The first prototypes were a bit crude, but the idea ultimately led to a prototype of what could be a revolutionary new line of products for the Palo Alto-based technology giant.
Monday, the company showed off some of its new Memory Spot chips. They're smaller than a grain of rice and have a built-in antenna and transmitter to transfer to wireless readers and writers.
So far, there are two versions in the labs. One stores 256 kilobits and a slightly larger though still extremely small version stores 4 megabits which is about a half a megabyte of data. That's not enough for a full-length movie, but it is enough storage for a very short video clip, a couple of 4 by 6 photos or up to an hour of sound.
The chips, according to HP Labs Associate Director Howard Taub, could be used for a wide variety of applications ranging from putting music samples on the outside of a CD case to storing a patient's entire medical record on a dot-sized section of a wrist band.
The chips are rewritable so a physician, for example, could use a PDA to update a patient's medical record right on that wrist band.
Taub envisions chip reading and chip writing devices built into future generations of cell phones, allowing people to use, create and update data on the fly.
One example is a movie poster that contains a short trailer of the film. Someone could walk up to the poster, touch it with their cell phone and watch and listen to the trailer right there.
Click here to check out Larry Magid's podcast interview of Howard Taub of HP Labs, talking about the many uses of the company's tiny new chip.
A would-be executive could record his or her entire resume on a business card, an aspiring model could include a portfolio of photos and a musician could have a sample set of tunes on a card or embedded into a paper resume.
The chips have an integrated antenna and a transmitter that's capable of transferring data in or out at 10 megabits per second -- about the same speed as a WiFi wireless network.
I had a chance to play with a prototype Monday at HP's headquarters in Palo Alto and watch as a staff person took a digital picture of a colleague and transferred that picture to a chip embedded into a laminated card.
He then handed the card to me and I walked over to another PC which had a reader that was able to read and transfer the data. The process on both ends was almost instantaneous.
At the moment, there are only a few prototype readers at HP labs but the company envisions an "eco system" which would involve readers built into a number of devices including PDAs, cell phones and laptop PCs.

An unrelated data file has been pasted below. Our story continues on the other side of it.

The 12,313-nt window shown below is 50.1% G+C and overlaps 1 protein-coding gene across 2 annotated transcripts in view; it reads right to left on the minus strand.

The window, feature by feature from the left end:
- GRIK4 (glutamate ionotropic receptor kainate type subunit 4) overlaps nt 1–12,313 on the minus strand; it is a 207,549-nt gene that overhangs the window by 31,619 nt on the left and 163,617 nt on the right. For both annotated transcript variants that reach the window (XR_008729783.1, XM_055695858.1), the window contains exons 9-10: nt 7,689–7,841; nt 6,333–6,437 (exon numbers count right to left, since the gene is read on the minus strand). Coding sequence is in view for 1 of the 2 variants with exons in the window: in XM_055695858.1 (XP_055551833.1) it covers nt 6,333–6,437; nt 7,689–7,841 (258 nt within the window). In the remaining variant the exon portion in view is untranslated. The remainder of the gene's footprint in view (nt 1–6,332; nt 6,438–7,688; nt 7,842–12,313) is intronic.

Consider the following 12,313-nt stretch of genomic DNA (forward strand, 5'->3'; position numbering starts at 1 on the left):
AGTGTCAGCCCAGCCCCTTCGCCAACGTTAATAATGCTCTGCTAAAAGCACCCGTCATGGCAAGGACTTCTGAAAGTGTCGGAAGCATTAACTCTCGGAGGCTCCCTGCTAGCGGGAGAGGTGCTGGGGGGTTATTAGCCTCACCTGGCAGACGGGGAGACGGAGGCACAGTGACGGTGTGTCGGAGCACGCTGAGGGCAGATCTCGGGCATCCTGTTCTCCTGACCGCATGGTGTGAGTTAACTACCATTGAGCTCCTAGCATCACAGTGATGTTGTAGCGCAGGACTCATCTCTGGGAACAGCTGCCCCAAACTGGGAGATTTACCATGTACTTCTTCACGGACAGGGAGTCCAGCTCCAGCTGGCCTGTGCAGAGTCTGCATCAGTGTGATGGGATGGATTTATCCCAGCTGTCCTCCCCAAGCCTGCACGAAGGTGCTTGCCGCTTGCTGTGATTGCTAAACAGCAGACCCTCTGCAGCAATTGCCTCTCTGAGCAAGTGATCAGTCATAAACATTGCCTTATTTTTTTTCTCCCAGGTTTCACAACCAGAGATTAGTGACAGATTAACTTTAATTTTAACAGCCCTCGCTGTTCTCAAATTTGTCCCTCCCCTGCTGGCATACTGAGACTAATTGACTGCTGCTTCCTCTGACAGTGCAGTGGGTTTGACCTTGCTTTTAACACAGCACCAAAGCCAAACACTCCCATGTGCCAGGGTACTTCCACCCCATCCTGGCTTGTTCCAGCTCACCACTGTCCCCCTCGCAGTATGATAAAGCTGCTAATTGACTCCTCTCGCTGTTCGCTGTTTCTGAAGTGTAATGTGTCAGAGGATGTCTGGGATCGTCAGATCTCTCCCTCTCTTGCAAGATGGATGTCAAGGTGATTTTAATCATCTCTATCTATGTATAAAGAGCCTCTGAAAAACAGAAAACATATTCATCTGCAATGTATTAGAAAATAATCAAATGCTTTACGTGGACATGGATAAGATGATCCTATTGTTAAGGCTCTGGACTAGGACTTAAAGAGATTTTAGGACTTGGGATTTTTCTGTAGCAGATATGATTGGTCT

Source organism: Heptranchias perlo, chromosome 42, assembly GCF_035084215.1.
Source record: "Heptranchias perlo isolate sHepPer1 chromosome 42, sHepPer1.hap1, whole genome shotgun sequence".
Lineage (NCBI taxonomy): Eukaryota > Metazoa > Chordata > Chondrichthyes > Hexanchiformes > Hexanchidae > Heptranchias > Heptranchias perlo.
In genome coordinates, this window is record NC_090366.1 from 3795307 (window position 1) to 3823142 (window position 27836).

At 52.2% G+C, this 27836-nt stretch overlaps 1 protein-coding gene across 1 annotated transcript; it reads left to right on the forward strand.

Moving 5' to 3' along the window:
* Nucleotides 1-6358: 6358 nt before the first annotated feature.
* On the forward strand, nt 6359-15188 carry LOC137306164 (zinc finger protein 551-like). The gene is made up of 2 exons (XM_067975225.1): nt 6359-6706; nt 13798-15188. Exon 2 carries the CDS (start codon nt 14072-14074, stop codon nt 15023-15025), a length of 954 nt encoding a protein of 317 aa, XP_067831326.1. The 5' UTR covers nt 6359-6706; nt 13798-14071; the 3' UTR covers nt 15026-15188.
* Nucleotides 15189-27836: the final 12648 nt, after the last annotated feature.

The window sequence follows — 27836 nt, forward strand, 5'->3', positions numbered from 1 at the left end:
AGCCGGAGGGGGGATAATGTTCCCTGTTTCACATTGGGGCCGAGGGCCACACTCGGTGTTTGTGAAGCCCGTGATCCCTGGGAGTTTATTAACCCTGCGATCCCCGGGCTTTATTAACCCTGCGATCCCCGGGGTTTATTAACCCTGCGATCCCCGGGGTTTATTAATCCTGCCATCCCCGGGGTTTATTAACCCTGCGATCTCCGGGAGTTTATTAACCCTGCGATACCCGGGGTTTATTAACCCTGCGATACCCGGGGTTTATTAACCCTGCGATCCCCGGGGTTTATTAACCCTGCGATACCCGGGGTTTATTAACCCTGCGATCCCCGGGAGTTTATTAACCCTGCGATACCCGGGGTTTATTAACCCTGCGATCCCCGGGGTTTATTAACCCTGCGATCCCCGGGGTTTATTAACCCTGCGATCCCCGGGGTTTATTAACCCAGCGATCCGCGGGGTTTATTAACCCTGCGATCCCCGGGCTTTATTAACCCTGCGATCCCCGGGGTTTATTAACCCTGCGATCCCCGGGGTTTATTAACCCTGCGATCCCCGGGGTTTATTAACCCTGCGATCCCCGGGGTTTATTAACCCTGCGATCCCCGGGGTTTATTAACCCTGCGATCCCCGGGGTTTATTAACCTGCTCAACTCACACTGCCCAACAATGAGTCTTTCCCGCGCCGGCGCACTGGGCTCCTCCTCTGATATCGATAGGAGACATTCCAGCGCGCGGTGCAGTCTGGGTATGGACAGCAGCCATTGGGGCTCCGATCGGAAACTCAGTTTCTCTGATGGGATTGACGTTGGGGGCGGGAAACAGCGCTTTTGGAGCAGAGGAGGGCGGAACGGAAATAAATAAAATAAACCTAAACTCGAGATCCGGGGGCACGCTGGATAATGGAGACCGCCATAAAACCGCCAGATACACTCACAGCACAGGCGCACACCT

Taub envisions chips embedded into stickers that people could apply to photos. But he doesn't rule out the possibility of HP embedding them directly into photo paper, along with printers that can write the data as they print the photos. That's one way to keep selling expensive consumables.
If this technology sounds vaguely familiar, it could be because you've already heard about RFID (radio frequency identification) tags that are now used in cargo containers and some products so that inventory can be scanned and cataloged.
Like RFIDs, Memory Spot chips store data and have a built-in radio transmitter but the similarities end there.
RFIDs store a very small amount of data – enough to identify and describe an object but not nearly enough for, say, a photograph. And they are able to transmit up to 15 feet, which makes them ideal for inventory control.
Memory Spots, on the other hand, can transmit only about 1 millimeter so the reader has to come into almost touching distance. That limits the applications but increases privacy and security because you don't have to worry about someone reading your data from across the room.
The Memory Spot has a fully integrated antenna that's part of the same silicon as the chip itself while RFIDs have attached antennas. Some RFIDs need a power source but the memory spot will never need any type of battery.
The power necessary to transfer data from the spot to the device is embedded into the reader. When the reader gets within a millimeter of the chip, it provides the necessary energy to transfer the data.
Taub expects the chips to cost about $1 each when they're finally commercially available. Don't look for these chips any time soon. They're at least two years away from production, maybe more, said Taub.
A syndicated technology columnist for over two decades, Larry Magid serves as on air Technology Analyst for CBS Radio News. His technology reports can be heard several times a week on the CBS Radio Network. Magid is the author of several books including "The Little PC Book."
By Larry Magid